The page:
Cosmos 185 (fwd)

Larry Klaes (larryk@cambridge.village.com)
Tue, 11 Jun 1996 09:19:59 -0400 (EDT)

---------- Forwarded message ----------
Date: Mon, 10 Jun 96 19:12:31 EDT
From: Phillip Clark <psclark@dircon.co.uk>
To: Multiple recipients of list <fpspace@solar.rtd.utk.edu>
Subject: Cosmos 185

Following the recent posting concerning observations of the Cosmos 185 
rocket body .......

The Cosmos 185 mission is one of the early flights which has still to be 
fully explained, although the "conventional wisdom" suggests that it was 
related to the ASAT programme.   Charles Sheldon in his Library of 
Congress reports indicated an initial 370-546 km orbit at 64 degrees, but 
the available tracking data only shows 64.1 degrees, 518-873 km, close to 
the announced orbit.

Two objects were catalogued from the October 27, 1967 launch: 1967-104A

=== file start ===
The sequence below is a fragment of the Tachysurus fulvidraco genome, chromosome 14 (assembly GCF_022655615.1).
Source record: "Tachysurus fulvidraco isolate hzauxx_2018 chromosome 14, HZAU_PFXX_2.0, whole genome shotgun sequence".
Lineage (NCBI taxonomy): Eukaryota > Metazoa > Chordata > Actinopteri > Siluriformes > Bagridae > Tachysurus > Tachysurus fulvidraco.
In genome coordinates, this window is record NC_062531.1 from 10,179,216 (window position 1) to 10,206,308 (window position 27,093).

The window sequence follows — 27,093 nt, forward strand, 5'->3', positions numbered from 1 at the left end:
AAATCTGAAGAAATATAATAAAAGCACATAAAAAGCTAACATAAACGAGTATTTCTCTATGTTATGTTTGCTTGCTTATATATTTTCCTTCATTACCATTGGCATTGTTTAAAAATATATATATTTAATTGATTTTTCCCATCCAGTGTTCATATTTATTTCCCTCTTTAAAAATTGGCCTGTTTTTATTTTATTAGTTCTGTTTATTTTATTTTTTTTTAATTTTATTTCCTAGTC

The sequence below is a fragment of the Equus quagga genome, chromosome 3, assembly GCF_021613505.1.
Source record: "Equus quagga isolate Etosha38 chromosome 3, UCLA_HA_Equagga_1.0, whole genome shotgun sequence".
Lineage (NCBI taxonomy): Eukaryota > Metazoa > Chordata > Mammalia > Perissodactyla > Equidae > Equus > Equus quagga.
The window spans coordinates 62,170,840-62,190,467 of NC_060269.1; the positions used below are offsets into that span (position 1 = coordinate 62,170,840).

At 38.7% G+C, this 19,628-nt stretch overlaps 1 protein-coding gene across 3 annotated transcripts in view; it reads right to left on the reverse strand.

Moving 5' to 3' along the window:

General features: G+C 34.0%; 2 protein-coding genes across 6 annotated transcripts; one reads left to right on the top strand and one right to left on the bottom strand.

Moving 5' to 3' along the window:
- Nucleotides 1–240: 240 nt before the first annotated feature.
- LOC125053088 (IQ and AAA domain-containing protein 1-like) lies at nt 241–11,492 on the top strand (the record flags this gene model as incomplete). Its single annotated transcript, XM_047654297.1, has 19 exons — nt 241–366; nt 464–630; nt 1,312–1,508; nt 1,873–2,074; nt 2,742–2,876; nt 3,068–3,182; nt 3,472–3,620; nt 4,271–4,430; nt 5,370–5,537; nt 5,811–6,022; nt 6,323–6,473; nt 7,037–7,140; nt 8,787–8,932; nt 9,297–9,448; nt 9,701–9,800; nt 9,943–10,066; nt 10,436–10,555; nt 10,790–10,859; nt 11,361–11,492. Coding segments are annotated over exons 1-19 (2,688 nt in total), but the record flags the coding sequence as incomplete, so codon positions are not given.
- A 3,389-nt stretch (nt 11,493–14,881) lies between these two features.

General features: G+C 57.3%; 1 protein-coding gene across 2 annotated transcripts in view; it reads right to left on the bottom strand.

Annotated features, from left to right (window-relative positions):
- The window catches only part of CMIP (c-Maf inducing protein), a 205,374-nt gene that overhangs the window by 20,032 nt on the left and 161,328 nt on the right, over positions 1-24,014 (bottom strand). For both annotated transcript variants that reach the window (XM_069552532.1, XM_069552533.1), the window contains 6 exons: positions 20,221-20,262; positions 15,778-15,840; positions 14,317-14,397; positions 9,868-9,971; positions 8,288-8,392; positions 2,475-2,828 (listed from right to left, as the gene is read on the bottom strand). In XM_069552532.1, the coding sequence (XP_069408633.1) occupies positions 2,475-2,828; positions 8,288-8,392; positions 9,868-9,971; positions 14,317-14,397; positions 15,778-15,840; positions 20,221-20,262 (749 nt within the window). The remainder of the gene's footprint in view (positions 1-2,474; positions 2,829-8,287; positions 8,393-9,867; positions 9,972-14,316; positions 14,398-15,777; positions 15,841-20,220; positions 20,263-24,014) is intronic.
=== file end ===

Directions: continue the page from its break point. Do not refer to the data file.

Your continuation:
(#3013) which decayed from orbit on January 14, 1969 and 1967-104B 
(#3019) which is still in orbit.   The rapid decay of 1967-104A is 
suggestive of a large cross-section but a low mass, and is very 
unusual.   Such behaviour does not fit in with the ASAT payload and target 
which we have seen.

The launch vehicle was the two-stage Tsyklon-2 11K67 vehicle: if the 
second stage of the Tsyklon-2 is the same as that of the Tsyklon-M 
(11K69) and three-stage Tsyklon (11K68) and it is 1967-104B then it will 
be a cylinder, 3 metres diameter and 10.9 metres long.   Alternatively, 
the two stages of the Tsyklon-2 could have been sub-orbital (as with the 
RORSAT missions) and 1967-104B could be a small manoeuvring kick-stage 
which separated from the payload after final orbital injection.

I would be interested in any deductions which could be made from 
visual observations concerning the size of 1967-104B since that would say 
whether it is a full Tsyklon-2 second stage or a smaller manoeuvring stage.

Phillip Clark